Shakespeare the Historian: Richard II and the War of the Roses
Who was Richard II?
Reign: 1377 – 1399 (deposed)
Death: 1400 (murdered)
Historical Context surrounding Richard II
Richard II was born in 1367, in Bordeaux which was then part of the English principality of Aquitaine. He was the second son of Edward, the Black prince, and his wife Joan of Kent. Edward was in line to the throne, after his father Edward III. The Black Prince was a distinguished military leader like his father, bringing about victories at in the Hundred Year’s War against France. However, Edward died in 1376, and as his first son had died in 1371, Richard was therefore the heir to the throne. Richard ascended to the throne in 1377 at the age of ten. Richard, at the age of ten, was not prepared to be king. It was usual for such a young monarch to have a regent rule in their place, an older relative. However, it was feared that John of Gaunt – Richard’s uncle – would try to usurp his throne, so instead of a single regent a council of noblemen were put in place to rule on Richard’s behalf. (Turn to page 178 of Year 7 History textbook)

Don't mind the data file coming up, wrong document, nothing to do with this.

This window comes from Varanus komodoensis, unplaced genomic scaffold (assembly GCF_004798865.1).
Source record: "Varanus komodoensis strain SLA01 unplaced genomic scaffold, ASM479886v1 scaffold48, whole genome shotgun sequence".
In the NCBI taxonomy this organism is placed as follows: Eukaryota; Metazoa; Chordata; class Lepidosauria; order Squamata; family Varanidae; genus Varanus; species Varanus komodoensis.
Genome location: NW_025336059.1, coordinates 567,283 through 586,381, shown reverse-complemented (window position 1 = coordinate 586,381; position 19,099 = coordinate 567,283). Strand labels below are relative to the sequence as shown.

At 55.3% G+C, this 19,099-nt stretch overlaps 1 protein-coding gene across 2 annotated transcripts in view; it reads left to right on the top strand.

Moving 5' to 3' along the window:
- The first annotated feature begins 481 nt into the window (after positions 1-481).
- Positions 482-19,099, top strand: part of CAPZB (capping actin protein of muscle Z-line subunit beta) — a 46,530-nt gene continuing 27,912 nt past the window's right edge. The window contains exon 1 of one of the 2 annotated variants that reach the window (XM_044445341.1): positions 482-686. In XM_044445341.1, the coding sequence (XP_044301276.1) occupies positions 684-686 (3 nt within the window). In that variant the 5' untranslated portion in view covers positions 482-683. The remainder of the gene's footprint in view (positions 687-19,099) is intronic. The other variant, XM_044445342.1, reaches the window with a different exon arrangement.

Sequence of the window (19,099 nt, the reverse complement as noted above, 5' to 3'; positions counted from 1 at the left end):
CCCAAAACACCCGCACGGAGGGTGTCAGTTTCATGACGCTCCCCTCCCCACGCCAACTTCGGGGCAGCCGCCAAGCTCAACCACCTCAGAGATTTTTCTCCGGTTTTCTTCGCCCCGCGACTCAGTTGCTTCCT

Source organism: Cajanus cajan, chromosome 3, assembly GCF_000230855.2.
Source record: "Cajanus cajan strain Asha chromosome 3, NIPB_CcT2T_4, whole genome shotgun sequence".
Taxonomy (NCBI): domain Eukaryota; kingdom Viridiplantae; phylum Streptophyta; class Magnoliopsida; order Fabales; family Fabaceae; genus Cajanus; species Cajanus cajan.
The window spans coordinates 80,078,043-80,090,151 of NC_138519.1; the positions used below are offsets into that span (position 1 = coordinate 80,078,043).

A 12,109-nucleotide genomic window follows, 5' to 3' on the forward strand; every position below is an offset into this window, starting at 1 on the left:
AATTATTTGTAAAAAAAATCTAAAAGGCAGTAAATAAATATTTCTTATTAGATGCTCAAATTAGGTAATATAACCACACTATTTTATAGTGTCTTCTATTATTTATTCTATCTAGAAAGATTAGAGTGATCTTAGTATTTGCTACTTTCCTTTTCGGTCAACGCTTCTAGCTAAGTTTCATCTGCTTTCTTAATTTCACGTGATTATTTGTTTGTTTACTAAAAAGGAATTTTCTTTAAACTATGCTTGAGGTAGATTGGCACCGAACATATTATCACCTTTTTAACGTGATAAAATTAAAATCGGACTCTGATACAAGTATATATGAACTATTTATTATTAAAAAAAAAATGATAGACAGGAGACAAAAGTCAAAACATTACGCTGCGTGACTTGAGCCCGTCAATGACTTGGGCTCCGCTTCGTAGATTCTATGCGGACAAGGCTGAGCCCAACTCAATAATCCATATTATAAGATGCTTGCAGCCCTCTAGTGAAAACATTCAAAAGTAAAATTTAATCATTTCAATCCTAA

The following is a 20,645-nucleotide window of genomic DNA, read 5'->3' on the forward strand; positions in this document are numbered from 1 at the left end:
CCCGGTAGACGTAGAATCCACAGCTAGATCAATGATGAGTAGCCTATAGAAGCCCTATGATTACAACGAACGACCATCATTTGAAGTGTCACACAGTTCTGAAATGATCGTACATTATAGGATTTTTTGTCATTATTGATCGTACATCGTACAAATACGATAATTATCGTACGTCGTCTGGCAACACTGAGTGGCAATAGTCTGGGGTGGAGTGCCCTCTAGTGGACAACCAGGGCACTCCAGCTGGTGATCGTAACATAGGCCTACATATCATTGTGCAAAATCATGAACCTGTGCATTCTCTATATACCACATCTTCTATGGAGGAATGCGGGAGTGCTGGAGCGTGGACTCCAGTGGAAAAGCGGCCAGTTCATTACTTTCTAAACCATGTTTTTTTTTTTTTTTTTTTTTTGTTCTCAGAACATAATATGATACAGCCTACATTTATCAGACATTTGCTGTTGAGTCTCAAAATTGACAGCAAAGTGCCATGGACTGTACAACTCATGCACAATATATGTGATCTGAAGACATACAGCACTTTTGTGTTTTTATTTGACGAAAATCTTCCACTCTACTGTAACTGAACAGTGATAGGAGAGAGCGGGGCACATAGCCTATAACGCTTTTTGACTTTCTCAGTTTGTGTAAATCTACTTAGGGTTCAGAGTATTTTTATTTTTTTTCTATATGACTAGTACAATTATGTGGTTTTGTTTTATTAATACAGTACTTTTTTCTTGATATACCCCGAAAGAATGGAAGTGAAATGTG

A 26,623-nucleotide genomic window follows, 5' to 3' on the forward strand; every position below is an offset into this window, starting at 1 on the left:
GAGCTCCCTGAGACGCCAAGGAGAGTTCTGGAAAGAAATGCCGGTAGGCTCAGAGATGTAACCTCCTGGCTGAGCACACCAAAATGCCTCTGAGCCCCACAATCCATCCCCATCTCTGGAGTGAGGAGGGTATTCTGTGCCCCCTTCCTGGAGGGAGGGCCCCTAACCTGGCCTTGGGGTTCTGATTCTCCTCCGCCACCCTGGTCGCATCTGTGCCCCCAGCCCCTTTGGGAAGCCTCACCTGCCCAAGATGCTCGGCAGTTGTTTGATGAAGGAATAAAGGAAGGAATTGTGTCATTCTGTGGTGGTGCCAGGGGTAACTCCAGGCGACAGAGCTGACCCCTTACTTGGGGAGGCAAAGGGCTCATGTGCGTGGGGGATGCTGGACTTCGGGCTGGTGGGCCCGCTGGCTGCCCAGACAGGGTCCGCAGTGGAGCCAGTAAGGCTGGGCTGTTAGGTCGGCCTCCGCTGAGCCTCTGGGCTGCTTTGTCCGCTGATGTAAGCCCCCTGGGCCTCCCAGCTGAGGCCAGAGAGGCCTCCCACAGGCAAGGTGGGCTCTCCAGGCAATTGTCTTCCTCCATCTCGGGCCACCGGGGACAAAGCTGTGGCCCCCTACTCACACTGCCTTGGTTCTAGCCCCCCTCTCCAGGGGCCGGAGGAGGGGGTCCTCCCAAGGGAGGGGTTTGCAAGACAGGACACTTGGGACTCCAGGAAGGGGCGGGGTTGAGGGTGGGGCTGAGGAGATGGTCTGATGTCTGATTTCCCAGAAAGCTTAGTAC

1381 Peasant’s Revolt – a poll tax was imposed on every person over the age of 15. This resulted in a revolt across Essex and Kent, led by Wat Tyler. The rebels, numbering 100,000 men marched on London, pillaging houses as they went. They burnt the records of their bondage and put to death lawyers, justices and other officials. The king met the men in Essex and granted their demands, which were: abolition of villeinage; reduction of rent to fourpence an acre; free access to all fairs and markets; a general pardon. The men dispersed. Meanwhile some of the men were still rampaging about London, so the king met them at Smithfield where Tyler was killed. Their demands were met and they also dispersed. Once the rioting had calmed down Richard quickly revoked the Charter of Freedom and Pardon. 1388 Merciless or Wonderful Parliament – the king was being ruled by a select few, who had become the king’s favourites. Amongst them was the Earl of Oxford, Robert de Vere, with whom it the king was said to have had a homosexual relationship by Walsingham, a chronicler of his own era. Five lords, known as the Lords Appellant, rid the parliament of the king’s favourites. Richard, now aged 23, dismissed his guardians and ruled for himself. He ruled well for 8 years. 1397 - Richard had established himself as an absolute monarch, and took revenge on three of the Lords Appellant for having exiled his favourites nine years ago. A quarrel then arose between two of the lords, Norfolk and Hereford. Hereford accused Norfolk of uttering treasonable words against the king, and although parliament agreed it should be settled through single combat Richard took matters into his own hands and banished Norfolk for life and Hereford for ten years. 1399- Hereford returned from exile to reclaim his lands. He was supported by the Duke of York and the mass of the people, and succeeded in overthrowing Richard, becoming Henry IV. 1400 – Richard was kept as a prisoner in the Tower of London, before being moved to Pontefract Castle. After men still loyal to Richard had made an attempt at overthrowing King Henry and reinstating Richard as king, Henry realised the potential threat of keeping Richard alive. He starved to death in captivity, and died 14th February 1400. His body was displayed in the old St Paul’s Cathedral before being buried. Henry’s body was finally moved to Westminster Cathedral under the reign of King Henry V, where Richard had designed an elaborate tomb. His first wife Anne was already buried there. In more recent news regarding King Richard, in 2010 the National Gallery discovered in their own archives discovered drawings and artefacts relating to the king. In the 1891 Richard had been exhumed to satisfy a Victorian curiosity as to how the king had been killed. Whilst doing so they took sketches of his skeleton, from...
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